Emperor Diocletian’s Tetrarchy (AD 293)

After 284, emperor Diocletian rebuilt the city of Nicomedia (modern Izmit) as his new capital. He divided the Roman empire into East and West regions. He ruled the East, and Maximian ruled the West.

However, by 293 the Roman empire had become too geographically large to be efficiently governed by two men. So Diocletian started a new governing system for the empire called the Tetrarchy, or the “rule by four”—two emperors called Augusti and two co-rulers called caesars.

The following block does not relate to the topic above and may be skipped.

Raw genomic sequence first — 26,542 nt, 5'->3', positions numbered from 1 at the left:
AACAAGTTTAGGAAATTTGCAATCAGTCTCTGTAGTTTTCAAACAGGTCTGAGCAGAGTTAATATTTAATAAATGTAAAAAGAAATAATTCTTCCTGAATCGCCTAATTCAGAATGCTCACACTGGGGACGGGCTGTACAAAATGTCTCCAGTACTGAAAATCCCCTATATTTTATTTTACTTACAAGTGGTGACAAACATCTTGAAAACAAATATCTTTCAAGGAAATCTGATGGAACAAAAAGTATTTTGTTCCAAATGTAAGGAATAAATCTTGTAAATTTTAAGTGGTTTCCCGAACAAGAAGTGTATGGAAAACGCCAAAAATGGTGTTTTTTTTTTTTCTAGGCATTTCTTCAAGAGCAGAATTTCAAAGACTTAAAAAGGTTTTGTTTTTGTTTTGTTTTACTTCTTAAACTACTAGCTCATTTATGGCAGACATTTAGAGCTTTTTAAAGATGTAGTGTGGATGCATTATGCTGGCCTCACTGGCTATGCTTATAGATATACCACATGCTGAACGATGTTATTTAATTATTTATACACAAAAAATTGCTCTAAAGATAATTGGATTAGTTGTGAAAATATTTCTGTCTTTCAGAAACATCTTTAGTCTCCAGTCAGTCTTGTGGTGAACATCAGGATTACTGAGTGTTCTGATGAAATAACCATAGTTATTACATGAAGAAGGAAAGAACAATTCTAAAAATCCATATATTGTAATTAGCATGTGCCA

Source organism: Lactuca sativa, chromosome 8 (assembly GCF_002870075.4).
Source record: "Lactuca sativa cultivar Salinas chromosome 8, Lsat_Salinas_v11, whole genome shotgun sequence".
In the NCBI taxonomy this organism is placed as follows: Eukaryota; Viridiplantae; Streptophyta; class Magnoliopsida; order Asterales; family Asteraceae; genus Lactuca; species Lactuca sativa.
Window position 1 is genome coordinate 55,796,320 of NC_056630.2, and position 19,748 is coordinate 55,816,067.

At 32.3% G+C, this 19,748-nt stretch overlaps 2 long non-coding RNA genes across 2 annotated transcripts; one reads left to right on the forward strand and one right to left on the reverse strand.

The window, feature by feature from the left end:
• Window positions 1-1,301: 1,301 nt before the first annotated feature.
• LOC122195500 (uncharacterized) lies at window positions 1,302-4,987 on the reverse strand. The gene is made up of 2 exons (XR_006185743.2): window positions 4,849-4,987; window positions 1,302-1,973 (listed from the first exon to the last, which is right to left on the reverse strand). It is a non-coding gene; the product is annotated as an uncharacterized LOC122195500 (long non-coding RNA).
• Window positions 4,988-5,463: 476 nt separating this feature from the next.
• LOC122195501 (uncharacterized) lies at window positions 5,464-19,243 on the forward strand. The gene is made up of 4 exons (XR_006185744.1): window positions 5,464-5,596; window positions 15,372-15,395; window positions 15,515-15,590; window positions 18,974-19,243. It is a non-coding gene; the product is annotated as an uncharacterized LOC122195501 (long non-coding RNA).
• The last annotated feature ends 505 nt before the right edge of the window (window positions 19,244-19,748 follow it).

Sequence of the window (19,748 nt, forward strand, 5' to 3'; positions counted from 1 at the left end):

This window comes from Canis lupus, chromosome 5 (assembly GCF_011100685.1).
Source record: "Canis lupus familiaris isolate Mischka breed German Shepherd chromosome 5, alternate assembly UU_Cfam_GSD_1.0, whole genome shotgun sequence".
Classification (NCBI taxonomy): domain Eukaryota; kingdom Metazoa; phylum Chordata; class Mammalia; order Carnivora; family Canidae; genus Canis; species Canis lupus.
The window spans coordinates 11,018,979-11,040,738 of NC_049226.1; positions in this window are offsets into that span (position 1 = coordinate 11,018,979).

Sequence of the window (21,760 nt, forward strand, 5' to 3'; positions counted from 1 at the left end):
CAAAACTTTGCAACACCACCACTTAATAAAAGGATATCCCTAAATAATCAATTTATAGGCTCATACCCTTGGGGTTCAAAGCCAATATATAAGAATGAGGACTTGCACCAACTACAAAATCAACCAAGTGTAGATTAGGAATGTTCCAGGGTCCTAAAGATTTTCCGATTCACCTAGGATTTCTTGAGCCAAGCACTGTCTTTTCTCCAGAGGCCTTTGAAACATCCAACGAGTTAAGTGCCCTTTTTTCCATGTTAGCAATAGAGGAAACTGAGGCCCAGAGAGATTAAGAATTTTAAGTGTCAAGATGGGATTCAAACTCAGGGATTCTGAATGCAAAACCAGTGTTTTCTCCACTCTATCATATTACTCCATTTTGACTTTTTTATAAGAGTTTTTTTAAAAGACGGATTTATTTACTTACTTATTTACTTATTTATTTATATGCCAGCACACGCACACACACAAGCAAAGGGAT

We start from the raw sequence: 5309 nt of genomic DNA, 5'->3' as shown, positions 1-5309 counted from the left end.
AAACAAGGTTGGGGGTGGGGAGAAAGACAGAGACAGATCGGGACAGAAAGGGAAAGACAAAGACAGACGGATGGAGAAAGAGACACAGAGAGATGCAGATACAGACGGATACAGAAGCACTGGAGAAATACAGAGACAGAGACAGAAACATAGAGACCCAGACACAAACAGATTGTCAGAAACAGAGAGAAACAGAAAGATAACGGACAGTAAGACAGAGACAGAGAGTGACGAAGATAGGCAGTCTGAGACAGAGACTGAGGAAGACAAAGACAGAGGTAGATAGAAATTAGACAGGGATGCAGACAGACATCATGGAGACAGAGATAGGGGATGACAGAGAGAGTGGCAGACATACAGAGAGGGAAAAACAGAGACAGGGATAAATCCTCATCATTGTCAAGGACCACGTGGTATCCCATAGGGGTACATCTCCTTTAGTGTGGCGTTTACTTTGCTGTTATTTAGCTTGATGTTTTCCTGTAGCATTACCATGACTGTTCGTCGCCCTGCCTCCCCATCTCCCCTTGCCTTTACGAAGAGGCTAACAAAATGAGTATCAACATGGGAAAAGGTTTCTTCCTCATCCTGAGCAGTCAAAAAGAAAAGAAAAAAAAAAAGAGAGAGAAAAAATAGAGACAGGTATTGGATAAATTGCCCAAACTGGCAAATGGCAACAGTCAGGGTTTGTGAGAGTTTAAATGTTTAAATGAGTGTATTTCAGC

Emperor Diocletian and caesar Galerius ruled the East from Nicomedia, while emperor Maximian and caesar Constantius ruled the West. Constantius was the father of Constantine the Great.